It’s not always about working down here in Antarctica, the job has its perks.
Living in one of the most isolated places in the world we are required to be trained for search and rescue (SAR), firefighting and as lay surgical assistants to the Doctor. Everyone has a role to play and I’m lucky enough to part of the SAR team for this season at Davis station.
The SAR team consist of two plumbers, two sparkies, one Bureau of Meteorology (BOM) observer, a diesel fitter and three field training officers (FTOs). The FTOs are the brains of this elite team as some of us would say. We are required to do regular training out in the field, so this week was all about abseiling, climbing ice walls and ice anchors. This would have to be one the best days I have had in Antarctica so far.
We were flown out by helicopter to be dropped off on top of this icy wall near Platcha Hut. Before we could do any descending or climbing on the cliff face, we had to learn how to install and use the right ice anchors for the first time. After a few hours the FTOs felt it was time for us to practice what we had learnt. So now we were at the point of no return, we now had to put our anchors to the real test. It was easy to select who were the first two to descend this cliff face, one sparkie and the BOM observer as it would be easy to replace these two if anything was to happen (kidding, of course!). After everyone had successfully rappelled down, the next task was to climb back up using our two ice axes and crampons. It was a challenge to climb up but we all made it in the end. To cap the day off was a flight back in a helicopter to station.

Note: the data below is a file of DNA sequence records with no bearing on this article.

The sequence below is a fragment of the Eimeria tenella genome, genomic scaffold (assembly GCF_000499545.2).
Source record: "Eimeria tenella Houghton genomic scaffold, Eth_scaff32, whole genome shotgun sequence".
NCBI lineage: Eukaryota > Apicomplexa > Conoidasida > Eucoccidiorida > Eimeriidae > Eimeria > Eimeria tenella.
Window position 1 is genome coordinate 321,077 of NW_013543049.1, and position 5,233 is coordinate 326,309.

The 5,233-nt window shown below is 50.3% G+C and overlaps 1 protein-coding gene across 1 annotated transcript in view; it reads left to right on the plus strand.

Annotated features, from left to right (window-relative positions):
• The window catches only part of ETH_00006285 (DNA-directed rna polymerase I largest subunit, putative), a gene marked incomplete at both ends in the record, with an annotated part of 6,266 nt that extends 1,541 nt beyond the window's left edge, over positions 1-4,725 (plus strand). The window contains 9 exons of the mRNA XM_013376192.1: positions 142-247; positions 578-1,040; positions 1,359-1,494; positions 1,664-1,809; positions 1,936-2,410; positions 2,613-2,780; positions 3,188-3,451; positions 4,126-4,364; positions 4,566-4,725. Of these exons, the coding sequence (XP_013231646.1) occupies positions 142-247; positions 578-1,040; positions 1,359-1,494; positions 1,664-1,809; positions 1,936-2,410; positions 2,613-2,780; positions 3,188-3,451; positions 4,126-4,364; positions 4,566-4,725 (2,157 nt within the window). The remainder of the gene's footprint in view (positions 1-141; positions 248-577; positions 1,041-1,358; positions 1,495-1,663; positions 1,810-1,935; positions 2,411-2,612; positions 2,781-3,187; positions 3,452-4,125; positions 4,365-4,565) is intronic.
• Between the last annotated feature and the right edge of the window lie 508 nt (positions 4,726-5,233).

The height of ice cliff was, I’m saying over 100 metres, but it is yet to be confirmed.
Unreal experience and something that I would never have done back home. If you ever get lucky enough to work in Antarctica, don’t hesitate to put your hand up for the SAR team.
Scott Plummer - I love long walks along the beach and sunsets. I’m also a plumber.